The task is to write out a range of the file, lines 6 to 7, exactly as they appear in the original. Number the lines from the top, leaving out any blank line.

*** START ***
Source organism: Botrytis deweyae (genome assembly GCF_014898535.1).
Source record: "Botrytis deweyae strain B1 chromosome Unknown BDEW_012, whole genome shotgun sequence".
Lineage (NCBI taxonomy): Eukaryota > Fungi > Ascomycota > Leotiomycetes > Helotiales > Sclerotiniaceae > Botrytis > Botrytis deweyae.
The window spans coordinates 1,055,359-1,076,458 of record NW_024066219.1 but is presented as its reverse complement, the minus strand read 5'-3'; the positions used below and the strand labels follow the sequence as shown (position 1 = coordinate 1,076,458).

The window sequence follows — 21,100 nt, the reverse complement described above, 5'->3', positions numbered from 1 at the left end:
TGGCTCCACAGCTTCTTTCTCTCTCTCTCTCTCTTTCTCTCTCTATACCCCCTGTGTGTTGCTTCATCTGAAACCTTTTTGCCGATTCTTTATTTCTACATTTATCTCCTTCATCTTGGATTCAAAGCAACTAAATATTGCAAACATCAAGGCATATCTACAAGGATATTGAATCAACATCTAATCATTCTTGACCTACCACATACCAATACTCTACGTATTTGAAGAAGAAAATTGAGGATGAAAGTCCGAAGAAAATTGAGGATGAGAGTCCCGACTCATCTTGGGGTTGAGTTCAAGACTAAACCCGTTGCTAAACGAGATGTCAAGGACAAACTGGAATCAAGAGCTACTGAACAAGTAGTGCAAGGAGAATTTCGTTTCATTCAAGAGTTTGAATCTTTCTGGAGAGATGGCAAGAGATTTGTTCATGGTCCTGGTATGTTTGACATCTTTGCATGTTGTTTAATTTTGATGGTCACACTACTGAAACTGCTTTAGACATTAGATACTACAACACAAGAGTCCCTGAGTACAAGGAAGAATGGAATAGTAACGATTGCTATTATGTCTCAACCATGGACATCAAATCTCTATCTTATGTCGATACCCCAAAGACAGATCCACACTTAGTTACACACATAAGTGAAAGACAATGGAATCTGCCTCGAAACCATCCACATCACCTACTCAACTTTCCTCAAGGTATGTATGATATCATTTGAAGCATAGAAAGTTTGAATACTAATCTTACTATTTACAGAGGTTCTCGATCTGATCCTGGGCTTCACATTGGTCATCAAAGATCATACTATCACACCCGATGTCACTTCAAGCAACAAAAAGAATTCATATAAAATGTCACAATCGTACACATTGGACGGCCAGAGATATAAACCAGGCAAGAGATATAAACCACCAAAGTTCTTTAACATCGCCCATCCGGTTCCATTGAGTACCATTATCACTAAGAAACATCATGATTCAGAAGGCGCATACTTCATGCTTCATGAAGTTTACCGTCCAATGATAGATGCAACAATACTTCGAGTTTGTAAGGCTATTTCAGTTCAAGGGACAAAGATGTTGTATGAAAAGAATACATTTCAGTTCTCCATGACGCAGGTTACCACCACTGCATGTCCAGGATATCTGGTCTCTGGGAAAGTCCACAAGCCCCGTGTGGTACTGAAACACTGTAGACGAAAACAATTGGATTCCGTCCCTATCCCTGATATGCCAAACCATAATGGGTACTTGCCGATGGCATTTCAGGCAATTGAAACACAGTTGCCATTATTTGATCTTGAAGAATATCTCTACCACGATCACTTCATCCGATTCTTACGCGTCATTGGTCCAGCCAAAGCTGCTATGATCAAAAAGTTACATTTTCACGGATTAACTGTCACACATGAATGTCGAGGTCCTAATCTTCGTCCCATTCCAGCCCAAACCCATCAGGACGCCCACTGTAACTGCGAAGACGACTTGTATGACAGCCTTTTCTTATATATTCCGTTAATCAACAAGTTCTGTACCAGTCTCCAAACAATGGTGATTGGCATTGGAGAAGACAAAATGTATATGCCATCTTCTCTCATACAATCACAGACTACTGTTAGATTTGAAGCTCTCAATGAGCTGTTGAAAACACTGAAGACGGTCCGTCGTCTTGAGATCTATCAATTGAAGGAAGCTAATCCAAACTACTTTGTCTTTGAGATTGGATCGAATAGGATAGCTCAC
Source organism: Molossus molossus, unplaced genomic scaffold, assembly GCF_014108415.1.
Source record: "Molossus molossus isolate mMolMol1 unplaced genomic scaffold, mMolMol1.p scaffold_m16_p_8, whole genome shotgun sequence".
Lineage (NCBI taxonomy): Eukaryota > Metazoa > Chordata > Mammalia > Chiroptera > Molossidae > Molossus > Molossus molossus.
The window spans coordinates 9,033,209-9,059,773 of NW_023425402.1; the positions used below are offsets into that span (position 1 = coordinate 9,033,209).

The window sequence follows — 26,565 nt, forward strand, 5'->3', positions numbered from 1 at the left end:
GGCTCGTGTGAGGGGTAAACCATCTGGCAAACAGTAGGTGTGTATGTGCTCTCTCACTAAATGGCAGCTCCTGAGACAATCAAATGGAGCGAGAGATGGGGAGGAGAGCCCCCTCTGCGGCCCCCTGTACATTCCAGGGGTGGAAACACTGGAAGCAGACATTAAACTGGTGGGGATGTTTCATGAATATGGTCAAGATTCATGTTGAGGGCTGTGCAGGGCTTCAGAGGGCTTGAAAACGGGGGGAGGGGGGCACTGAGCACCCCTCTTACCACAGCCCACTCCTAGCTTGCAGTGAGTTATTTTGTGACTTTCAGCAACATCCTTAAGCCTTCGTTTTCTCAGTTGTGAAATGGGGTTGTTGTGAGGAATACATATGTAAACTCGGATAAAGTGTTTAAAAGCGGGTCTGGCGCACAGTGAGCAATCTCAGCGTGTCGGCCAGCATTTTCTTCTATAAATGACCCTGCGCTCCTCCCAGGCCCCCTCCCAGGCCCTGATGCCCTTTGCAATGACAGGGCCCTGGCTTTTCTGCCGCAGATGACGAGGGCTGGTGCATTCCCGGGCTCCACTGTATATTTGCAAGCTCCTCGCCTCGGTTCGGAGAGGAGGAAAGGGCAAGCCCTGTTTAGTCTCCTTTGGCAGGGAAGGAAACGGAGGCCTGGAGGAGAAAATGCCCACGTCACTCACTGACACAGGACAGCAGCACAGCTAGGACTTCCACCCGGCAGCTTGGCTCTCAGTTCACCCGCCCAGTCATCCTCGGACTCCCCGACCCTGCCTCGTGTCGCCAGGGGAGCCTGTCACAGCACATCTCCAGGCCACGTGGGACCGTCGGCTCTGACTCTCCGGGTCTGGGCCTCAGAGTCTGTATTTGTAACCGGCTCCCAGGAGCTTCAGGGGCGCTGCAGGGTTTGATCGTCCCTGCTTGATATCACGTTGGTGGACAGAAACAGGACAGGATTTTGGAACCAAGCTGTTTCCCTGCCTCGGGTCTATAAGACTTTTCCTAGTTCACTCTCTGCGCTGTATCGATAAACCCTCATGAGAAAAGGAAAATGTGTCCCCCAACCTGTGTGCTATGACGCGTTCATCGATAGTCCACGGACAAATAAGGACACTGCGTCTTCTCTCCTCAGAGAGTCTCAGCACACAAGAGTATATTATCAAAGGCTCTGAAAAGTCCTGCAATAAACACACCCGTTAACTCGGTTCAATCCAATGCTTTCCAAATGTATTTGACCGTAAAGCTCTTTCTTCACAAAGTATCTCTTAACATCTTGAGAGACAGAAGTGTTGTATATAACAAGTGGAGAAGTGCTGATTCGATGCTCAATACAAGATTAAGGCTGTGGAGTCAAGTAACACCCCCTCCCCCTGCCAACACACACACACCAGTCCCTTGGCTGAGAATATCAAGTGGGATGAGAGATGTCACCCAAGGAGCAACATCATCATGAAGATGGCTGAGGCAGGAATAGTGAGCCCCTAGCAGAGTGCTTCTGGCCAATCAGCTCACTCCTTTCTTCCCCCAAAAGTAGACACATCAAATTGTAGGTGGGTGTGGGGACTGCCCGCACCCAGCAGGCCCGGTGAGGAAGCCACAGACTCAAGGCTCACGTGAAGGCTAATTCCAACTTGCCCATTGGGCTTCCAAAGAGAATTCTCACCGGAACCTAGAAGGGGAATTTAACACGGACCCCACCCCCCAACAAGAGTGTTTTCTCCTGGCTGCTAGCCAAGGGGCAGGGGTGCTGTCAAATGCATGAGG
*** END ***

TGGCTCCACAGCTTCTTTCTCTCTCTCTCTCTCTTTCTCTCTCTATACCCCCTGTGTGTTGCTTCATCTGAAACCTTTTTGCCGATTCTTTATTTCTACATTTATCTCCTTCATCTTGGATTCAAAGCAACTAAATATTGCAAACATCAAGGCATATCTACAAGGATATTGAATCAACATCTAATCATTCTTGACCTACCACATACCAATACTCTACGTATTTGAAGAAGAAAATTGAGGATGAAAGTCCGAAGAAAATTGAGGATGAGAGTCCCGACTCATCTTGGGGTTGAGTTCAAGACTAAACCCGTTGCTAAACGAGATGTCAAGGACAAACTGGAATCAAGAGCTACTGAACAAGTAGTGCAAGGAGAATTTCGTTTCATTCAAGAGTTTGAATCTTTCTGGAGAGATGGCAAGAGATTTGTTCATGGTCCTGGTATGTTTGACATCTTTGCATGTTGTTTAATTTTGATGGTCACACTACTGAAACTGCTTTAGACATTAGATACTACAACACAAGAGTCCCTGAGTACAAGGAAGAATGGAATAGTAACGATTGCTATTATGTCTCAACCATGGACATCAAATCTCTATCTTATGTCGATACCCCAAAGACAGATCCACACTTAGTTACACACATAAGTGAAAGACAATGGAATCTGCCTCGAAACCATCCACATCACCTACTCAACTTTCCTCAAGGTATGTATGATATCATTTGAAGCATAGAAAGTTTGAATACTAATCTTACTATTTACAGAGGTTCTCGATCTGATCCTGGGCTTCACATTGGTCATCAAAGATCATACTATCACACCCGATGTCACTTCAAGCAACAAAAAGAATTCATATAAAATGTCACAATCGTACACATTGGACGGCCAGAGATATAAACCAGGCAAGAGATATAAACCACCAAAGTTCTTTAACATCGCCCATCCGGTTCCATTGAGTACCATTATCACTAAGAAACATCATGATTCAGAAGGCGCATACTTCATGCTTCATGAAGTTTACCGTCCAATGATAGATGCAACAATACTTCGAGTTTGTAAGGCTATTTCAGTTCAAGGGACAAAGATGTTGTATGAAAAGAATACATTTCAGTTCTCCATGACGCAGGTTACCACCACTGCATGTCCAGGATATCTGGTCTCTGGGAAAGTCCACAAGCCCCGTGTGGTACTGAAACACTGTAGACGAAAACAATTGGATTCCGTCCCTATCCCTGATATGCCAAACCATAATGGGTACTTGCCGATGGCATTTCAGGCAATTGAAACACAGTTGCCATTATTTGATCTTGAAGAATATCTCTACCACGATCACTTCATCCGATTCTTACGCGTCATTGGTCCAGCCAAAGCTGCTATGATCAAAAAGTTACATTTTCACGGATTAACTGTCACACATGAATGTCGAGGTCCTAATCTTCGTCCCATTCCAGCCCAAACCCATCAGGACGCCCACTGTAACTGCGAAGACGACTTGTATGACAGCCTTTTCTTATATATTCCGTTAATCAACAAGTTCTGTACCAGTCTCCAAACAATGGTGATTGGCATTGGAGAAGACAAAATGTATATGCCATCTTCTCTCATACAATCACAGACTACTGTTAGATTTGAAGCTCTCAATGAGCTGTTGAAAACACTGAAGACGGTCCGTCGTCTTGAGATCTATCAATTGAAGGAAGCTAATCCAAACTACTTTGTCTTTGAGATTGGATCGAATAGGATAGCTCAC
Source organism: Molossus molossus, unplaced genomic scaffold, assembly GCF_014108415.1.